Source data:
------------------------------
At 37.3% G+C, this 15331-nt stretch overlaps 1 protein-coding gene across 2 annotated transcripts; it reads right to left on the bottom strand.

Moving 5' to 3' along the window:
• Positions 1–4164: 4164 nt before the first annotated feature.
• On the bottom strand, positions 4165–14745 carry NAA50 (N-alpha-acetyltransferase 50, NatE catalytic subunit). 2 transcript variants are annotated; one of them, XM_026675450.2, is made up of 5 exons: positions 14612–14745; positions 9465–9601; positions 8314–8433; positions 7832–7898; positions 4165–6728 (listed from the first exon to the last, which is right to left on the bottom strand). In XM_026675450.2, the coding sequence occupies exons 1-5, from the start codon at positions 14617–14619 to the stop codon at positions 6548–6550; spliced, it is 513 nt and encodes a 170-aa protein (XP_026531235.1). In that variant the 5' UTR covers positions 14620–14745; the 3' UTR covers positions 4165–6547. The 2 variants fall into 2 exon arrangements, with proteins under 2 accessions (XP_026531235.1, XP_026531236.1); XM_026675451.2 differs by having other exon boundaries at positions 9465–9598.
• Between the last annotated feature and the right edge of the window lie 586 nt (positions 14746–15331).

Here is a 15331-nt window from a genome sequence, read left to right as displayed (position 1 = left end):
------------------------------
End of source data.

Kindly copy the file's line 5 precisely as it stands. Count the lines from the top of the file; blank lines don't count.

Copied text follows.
• Between the last annotated feature and the right edge of the window lie 586 nt (positions 14746–15331).